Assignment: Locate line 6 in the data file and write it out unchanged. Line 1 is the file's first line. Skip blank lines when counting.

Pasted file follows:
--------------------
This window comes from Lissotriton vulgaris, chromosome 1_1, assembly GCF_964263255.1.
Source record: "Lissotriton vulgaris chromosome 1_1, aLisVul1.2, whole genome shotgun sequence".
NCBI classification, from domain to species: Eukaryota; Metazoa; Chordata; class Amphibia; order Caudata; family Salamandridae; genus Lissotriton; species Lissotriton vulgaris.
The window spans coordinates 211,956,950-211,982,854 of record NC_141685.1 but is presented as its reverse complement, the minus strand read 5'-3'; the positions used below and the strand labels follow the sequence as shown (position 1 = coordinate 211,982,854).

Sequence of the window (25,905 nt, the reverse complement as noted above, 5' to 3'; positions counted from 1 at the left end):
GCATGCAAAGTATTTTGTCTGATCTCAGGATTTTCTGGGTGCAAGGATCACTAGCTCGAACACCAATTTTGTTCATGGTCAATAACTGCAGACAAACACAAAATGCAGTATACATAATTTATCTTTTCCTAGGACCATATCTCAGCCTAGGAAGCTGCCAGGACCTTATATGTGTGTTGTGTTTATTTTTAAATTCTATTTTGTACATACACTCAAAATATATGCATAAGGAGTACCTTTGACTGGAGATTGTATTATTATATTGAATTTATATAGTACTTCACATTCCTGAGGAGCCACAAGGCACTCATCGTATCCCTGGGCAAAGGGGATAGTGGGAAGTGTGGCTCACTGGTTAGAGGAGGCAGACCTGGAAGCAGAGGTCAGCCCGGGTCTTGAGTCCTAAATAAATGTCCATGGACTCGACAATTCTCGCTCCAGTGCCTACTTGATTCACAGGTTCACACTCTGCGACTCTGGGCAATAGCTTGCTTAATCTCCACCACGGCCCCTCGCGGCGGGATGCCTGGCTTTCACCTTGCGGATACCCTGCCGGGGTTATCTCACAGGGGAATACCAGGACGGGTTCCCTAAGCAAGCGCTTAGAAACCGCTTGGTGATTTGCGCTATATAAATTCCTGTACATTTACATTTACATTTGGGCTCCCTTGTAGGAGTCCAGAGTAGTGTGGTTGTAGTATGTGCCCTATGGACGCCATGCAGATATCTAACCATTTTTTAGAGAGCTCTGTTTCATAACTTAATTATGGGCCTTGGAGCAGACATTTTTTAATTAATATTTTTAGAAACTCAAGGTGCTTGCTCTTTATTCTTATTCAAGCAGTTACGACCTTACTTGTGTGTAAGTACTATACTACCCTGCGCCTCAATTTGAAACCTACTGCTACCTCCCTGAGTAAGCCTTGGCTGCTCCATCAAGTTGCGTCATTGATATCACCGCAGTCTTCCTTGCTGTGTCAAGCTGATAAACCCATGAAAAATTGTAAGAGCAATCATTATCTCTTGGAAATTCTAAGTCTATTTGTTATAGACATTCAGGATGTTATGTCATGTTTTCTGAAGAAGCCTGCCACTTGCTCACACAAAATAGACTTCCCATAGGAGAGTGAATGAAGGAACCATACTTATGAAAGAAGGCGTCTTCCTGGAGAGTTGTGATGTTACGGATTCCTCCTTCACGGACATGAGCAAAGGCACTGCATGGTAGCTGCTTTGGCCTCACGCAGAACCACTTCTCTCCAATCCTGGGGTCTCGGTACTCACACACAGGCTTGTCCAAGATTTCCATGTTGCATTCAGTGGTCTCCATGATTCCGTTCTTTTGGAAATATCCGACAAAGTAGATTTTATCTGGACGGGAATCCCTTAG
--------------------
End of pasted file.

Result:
GCATGCAAAGTATTTTGTCTGATCTCAGGATTTTCTGGGTGCAAGGATCACTAGCTCGAACACCAATTTTGTTCATGGTCAATAACTGCAGACAAACACAAAATGCAGTATACATAATTTATCTTTTCCTAGGACCATATCTCAGCCTAGGAAGCTGCCAGGACCTTATATGTGTGTTGTGTTTATTTTTAAATTCTATTTTGTACATACACTCAAAATATATGCATAAGGAGTACCTTTGACTGGAGATTGTATTATTATATTGAATTTATATAGTACTTCACATTCCTGAGGAGCCACAAGGCACTCATCGTATCCCTGGGCAAAGGGGATAGTGGGAAGTGTGGCTCACTGGTTAGAGGAGGCAGACCTGGAAGCAGAGGTCAGCCCGGGTCTTGAGTCCTAAATAAATGTCCATGGACTCGACAATTCTCGCTCCAGTGCCTACTTGATTCACAGGTTCACACTCTGCGACTCTGGGCAATAGCTTGCTTAATCTCCACCACGGCCCCTCGCGGCGGGATGCCTGGCTTTCACCTTGCGGATACCCTGCCGGGGTTATCTCACAGGGGAATACCAGGACGGGTTCCCTAAGCAAGCGCTTAGAAACCGCTTGGTGATTTGCGCTATATAAATTCCTGTACATTTACATTTACATTTGGGCTCCCTTGTAGGAGTCCAGAGTAGTGTGGTTGTAGTATGTGCCCTATGGACGCCATGCAGATATCTAACCATTTTTTAGAGAGCTCTGTTTCATAACTTAATTATGGGCCTTGGAGCAGACATTTTTTAATTAATATTTTTAGAAACTCAAGGTGCTTGCTCTTTATTCTTATTCAAGCAGTTACGACCTTACTTGTGTGTAAGTACTATACTACCCTGCGCCTCAATTTGAAACCTACTGCTACCTCCCTGAGTAAGCCTTGGCTGCTCCATCAAGTTGCGTCATTGATATCACCGCAGTCTTCCTTGCTGTGTCAAGCTGATAAACCCATGAAAAATTGTAAGAGCAATCATTATCTCTTGGAAATTCTAAGTCTATTTGTTATAGACATTCAGGATGTTATGTCATGTTTTCTGAAGAAGCCTGCCACTTGCTCACACAAAATAGACTTCCCATAGGAGAGTGAATGAAGGAACCATACTTATGAAAGAAGGCGTCTTCCTGGAGAGTTGTGATGTTACGGATTCCTCCTTCACGGACATGAGCAAAGGCACTGCATGGTAGCTGCTTTGGCCTCACGCAGAACCACTTCTCTCCAATCCTGGGGTCTCGGTACTCACACACAGGCTTGTCCAAGATTTCCATGTTGCATTCAGTGGTCTCCATGATTCCGTTCTTTTGGAAATATCCGACAAAGTAGATTTTATCTGGACGGGAATCCCTTAG